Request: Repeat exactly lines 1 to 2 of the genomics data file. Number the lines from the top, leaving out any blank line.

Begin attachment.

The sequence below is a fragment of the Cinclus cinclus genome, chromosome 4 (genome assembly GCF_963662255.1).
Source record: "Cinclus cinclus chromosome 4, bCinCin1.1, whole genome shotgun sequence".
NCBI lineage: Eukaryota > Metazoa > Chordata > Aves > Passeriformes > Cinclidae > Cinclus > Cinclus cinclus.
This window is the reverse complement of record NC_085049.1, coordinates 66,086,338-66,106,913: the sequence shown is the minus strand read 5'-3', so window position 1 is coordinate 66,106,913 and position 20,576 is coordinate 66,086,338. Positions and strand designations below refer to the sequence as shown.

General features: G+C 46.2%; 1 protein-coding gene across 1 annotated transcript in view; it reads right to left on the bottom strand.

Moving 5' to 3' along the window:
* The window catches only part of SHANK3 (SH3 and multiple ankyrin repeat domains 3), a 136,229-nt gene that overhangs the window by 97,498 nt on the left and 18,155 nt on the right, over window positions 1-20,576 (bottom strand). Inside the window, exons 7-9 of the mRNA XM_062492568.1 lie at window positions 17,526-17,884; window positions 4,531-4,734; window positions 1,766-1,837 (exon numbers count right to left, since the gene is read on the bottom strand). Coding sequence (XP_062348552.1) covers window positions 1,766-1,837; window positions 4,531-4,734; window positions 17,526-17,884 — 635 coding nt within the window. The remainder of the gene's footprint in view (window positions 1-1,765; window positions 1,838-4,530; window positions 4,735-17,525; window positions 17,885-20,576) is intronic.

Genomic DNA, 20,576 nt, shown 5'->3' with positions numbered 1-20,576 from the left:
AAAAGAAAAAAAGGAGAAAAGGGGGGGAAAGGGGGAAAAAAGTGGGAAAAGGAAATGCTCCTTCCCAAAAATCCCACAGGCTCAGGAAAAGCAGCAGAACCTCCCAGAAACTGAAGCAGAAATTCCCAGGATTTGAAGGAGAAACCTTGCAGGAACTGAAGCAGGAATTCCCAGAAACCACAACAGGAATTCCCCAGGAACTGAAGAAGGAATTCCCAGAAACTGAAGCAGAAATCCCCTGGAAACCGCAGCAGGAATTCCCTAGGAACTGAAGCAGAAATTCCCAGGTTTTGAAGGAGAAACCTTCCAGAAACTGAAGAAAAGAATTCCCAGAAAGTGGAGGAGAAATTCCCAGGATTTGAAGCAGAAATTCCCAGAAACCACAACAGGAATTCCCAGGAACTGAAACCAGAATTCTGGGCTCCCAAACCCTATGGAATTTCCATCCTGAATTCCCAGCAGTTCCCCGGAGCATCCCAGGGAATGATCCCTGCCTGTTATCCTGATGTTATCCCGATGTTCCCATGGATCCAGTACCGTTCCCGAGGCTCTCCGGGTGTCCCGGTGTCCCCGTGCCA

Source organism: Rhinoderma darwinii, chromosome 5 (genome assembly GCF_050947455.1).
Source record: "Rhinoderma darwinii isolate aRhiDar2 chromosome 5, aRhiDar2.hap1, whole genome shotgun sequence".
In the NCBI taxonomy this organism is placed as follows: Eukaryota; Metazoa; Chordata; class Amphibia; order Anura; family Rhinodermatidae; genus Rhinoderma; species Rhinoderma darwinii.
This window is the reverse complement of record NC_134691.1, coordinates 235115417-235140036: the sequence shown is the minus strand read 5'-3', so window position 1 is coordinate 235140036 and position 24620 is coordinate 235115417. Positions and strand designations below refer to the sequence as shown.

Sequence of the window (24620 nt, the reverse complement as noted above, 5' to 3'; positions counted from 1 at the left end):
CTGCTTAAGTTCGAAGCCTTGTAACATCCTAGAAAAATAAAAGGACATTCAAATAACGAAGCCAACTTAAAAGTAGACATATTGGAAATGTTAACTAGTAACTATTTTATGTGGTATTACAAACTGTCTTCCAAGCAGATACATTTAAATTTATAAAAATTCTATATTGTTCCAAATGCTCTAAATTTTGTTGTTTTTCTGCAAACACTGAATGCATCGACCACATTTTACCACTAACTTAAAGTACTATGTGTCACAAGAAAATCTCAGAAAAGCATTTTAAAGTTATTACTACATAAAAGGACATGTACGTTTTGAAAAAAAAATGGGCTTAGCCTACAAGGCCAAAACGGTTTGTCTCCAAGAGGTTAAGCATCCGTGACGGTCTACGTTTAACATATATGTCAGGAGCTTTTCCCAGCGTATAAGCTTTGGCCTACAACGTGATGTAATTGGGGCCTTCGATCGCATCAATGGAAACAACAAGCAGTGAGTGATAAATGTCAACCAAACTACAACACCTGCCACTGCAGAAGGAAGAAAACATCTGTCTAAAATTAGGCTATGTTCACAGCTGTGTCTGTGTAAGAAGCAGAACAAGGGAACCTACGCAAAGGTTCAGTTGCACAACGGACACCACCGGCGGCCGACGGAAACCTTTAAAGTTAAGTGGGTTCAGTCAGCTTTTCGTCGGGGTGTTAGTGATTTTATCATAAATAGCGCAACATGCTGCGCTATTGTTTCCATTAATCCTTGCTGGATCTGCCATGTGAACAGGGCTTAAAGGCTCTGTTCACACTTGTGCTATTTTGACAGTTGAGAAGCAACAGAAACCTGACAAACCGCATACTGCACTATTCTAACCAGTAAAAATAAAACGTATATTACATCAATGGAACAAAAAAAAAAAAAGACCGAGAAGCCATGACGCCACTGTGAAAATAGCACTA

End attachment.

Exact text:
The sequence below is a fragment of the Cinclus cinclus genome, chromosome 4 (genome assembly GCF_963662255.1).
Source record: "Cinclus cinclus chromosome 4, bCinCin1.1, whole genome shotgun sequence".